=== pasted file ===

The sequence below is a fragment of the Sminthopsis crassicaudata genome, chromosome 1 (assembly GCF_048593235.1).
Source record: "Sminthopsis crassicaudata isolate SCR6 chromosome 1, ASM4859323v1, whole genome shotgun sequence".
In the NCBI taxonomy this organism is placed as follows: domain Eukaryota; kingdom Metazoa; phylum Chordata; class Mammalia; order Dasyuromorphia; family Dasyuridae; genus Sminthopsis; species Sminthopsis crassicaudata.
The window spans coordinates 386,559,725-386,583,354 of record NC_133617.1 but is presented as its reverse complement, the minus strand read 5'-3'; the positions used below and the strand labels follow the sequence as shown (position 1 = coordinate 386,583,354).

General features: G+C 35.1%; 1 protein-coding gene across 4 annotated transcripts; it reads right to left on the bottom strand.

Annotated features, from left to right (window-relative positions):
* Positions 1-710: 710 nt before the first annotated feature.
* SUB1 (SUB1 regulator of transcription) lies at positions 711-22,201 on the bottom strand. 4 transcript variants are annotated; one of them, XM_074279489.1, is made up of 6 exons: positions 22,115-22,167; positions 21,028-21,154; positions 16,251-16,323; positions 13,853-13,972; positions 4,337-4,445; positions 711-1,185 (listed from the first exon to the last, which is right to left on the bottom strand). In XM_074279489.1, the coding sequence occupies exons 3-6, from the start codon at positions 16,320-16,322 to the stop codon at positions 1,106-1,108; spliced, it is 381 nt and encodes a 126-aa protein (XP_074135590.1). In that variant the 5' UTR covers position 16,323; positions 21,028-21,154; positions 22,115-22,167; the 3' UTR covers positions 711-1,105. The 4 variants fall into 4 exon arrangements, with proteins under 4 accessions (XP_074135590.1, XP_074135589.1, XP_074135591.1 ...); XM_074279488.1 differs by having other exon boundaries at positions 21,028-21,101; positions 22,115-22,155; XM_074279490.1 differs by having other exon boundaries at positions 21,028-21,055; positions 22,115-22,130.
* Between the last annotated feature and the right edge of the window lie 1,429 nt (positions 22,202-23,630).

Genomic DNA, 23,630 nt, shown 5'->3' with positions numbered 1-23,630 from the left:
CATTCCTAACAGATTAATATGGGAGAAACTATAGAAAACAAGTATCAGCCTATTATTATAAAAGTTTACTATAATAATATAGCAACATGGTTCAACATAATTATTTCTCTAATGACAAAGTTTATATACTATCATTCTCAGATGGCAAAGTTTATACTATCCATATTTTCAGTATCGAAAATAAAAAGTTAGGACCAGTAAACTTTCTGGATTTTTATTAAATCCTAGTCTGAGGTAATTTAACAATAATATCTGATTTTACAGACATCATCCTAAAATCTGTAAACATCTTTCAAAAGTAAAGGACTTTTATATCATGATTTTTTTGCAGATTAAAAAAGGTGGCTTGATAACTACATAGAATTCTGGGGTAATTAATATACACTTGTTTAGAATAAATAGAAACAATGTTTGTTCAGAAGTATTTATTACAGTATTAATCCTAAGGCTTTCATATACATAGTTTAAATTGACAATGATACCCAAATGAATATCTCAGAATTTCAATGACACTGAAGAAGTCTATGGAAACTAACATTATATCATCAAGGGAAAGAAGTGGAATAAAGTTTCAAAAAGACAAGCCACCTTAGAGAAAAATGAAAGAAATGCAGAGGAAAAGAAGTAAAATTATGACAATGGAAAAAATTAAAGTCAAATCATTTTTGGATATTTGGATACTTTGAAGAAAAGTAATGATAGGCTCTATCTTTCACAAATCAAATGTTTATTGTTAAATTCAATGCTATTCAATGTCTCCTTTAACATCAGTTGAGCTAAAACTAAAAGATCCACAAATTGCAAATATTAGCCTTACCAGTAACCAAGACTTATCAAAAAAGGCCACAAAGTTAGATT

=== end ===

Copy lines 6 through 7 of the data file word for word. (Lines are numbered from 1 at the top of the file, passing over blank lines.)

Annotated features, from left to right (window-relative positions):
* Positions 1-710: 710 nt before the first annotated feature.